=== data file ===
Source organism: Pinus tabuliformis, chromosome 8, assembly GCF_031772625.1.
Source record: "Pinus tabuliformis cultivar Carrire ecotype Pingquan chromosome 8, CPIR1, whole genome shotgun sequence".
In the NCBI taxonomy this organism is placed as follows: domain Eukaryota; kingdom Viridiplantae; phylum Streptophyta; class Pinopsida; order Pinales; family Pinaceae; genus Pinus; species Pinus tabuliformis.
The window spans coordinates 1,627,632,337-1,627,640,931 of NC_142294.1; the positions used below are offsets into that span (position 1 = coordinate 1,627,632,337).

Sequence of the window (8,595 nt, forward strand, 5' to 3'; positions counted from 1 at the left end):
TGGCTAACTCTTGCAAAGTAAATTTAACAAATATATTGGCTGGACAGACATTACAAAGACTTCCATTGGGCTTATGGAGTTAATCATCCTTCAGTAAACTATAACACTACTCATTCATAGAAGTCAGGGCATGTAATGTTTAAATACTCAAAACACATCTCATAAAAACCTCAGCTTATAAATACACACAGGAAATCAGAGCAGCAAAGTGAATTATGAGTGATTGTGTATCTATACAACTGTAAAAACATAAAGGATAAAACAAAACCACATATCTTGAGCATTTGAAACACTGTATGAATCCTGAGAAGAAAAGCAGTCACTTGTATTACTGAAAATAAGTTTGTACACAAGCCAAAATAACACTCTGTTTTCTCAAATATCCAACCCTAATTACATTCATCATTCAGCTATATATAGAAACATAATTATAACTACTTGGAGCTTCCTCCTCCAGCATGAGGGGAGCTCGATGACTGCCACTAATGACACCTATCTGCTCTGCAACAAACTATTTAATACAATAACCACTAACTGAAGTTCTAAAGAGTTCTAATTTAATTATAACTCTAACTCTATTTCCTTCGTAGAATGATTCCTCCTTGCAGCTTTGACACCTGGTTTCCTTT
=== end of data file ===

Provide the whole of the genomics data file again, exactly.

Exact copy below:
Source organism: Pinus tabuliformis, chromosome 8, assembly GCF_031772625.1.
Source record: "Pinus tabuliformis cultivar Carrire ecotype Pingquan chromosome 8, CPIR1, whole genome shotgun sequence".
In the NCBI taxonomy this organism is placed as follows: domain Eukaryota; kingdom Viridiplantae; phylum Streptophyta; class Pinopsida; order Pinales; family Pinaceae; genus Pinus; species Pinus tabuliformis.
The window spans coordinates 1,627,632,337-1,627,640,931 of NC_142294.1; the positions used below are offsets into that span (position 1 = coordinate 1,627,632,337).

Sequence of the window (8,595 nt, forward strand, 5' to 3'; positions counted from 1 at the left end):
TGGCTAACTCTTGCAAAGTAAATTTAACAAATATATTGGCTGGACAGACATTACAAAGACTTCCATTGGGCTTATGGAGTTAATCATCCTTCAGTAAACTATAACACTACTCATTCATAGAAGTCAGGGCATGTAATGTTTAAATACTCAAAACACATCTCATAAAAACCTCAGCTTATAAATACACACAGGAAATCAGAGCAGCAAAGTGAATTATGAGTGATTGTGTATCTATACAACTGTAAAAACATAAAGGATAAAACAAAACCACATATCTTGAGCATTTGAAACACTGTATGAATCCTGAGAAGAAAAGCAGTCACTTGTATTACTGAAAATAAGTTTGTACACAAGCCAAAATAACACTCTGTTTTCTCAAATATCCAACCCTAATTACATTCATCATTCAGCTATATATAGAAACATAATTATAACTACTTGGAGCTTCCTCCTCCAGCATGAGGGGAGCTCGATGACTGCCACTAATGACACCTATCTGCTCTGCAACAAACTATTTAATACAATAACCACTAACTGAAGTTCTAAAGAGTTCTAATTTAATTATAACTCTAACTCTATTTCCTTCGTAGAATGATTCCTCCTTGCAGCTTTGACACCTGGTTTCCTTT